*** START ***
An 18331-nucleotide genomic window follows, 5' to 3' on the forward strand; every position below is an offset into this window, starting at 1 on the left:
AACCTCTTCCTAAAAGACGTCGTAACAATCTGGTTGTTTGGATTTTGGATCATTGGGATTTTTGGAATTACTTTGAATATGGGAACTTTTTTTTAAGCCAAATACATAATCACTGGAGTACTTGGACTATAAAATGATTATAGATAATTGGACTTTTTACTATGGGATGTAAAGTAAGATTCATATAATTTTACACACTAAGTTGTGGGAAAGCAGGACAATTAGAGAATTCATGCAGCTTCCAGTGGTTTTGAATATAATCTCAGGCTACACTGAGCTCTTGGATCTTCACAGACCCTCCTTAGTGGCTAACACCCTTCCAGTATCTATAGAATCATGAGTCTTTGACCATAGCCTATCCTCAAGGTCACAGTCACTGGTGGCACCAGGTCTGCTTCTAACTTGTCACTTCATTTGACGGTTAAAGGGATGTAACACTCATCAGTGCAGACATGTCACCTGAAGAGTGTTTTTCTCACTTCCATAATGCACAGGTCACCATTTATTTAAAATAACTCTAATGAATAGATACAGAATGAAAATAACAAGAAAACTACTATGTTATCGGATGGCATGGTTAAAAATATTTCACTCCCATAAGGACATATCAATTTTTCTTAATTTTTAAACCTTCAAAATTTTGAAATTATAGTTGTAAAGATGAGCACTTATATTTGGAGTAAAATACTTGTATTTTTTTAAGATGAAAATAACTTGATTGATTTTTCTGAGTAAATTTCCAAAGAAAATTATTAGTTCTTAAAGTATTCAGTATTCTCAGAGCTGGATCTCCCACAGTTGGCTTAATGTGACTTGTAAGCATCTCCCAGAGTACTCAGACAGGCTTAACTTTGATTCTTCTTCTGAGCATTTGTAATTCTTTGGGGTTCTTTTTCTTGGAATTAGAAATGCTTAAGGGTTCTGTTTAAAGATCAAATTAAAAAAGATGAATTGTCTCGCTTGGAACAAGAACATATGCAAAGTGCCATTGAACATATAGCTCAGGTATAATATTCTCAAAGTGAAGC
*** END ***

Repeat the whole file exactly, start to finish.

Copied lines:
An 18331-nucleotide genomic window follows, 5' to 3' on the forward strand; every position below is an offset into this window, starting at 1 on the left:
AACCTCTTCCTAAAAGACGTCGTAACAATCTGGTTGTTTGGATTTTGGATCATTGGGATTTTTGGAATTACTTTGAATATGGGAACTTTTTTTTAAGCCAAATACATAATCACTGGAGTACTTGGACTATAAAATGATTATAGATAATTGGACTTTTTACTATGGGATGTAAAGTAAGATTCATATAATTTTACACACTAAGTTGTGGGAAAGCAGGACAATTAGAGAATTCATGCAGCTTCCAGTGGTTTTGAATATAATCTCAGGCTACACTGAGCTCTTGGATCTTCACAGACCCTCCTTAGTGGCTAACACCCTTCCAGTATCTATAGAATCATGAGTCTTTGACCATAGCCTATCCTCAAGGTCACAGTCACTGGTGGCACCAGGTCTGCTTCTAACTTGTCACTTCATTTGACGGTTAAAGGGATGTAACACTCATCAGTGCAGACATGTCACCTGAAGAGTGTTTTTCTCACTTCCATAATGCACAGGTCACCATTTATTTAAAATAACTCTAATGAATAGATACAGAATGAAAATAACAAGAAAACTACTATGTTATCGGATGGCATGGTTAAAAATATTTCACTCCCATAAGGACATATCAATTTTTCTTAATTTTTAAACCTTCAAAATTTTGAAATTATAGTTGTAAAGATGAGCACTTATATTTGGAGTAAAATACTTGTATTTTTTTAAGATGAAAATAACTTGATTGATTTTTCTGAGTAAATTTCCAAAGAAAATTATTAGTTCTTAAAGTATTCAGTATTCTCAGAGCTGGATCTCCCACAGTTGGCTTAATGTGACTTGTAAGCATCTCCCAGAGTACTCAGACAGGCTTAACTTTGATTCTTCTTCTGAGCATTTGTAATTCTTTGGGGTTCTTTTTCTTGGAATTAGAAATGCTTAAGGGTTCTGTTTAAAGATCAAATTAAAAAAGATGAATTGTCTCGCTTGGAACAAGAACATATGCAAAGTGCCATTGAACATATAGCTCAGGTATAATATTCTCAAAGTGAAGC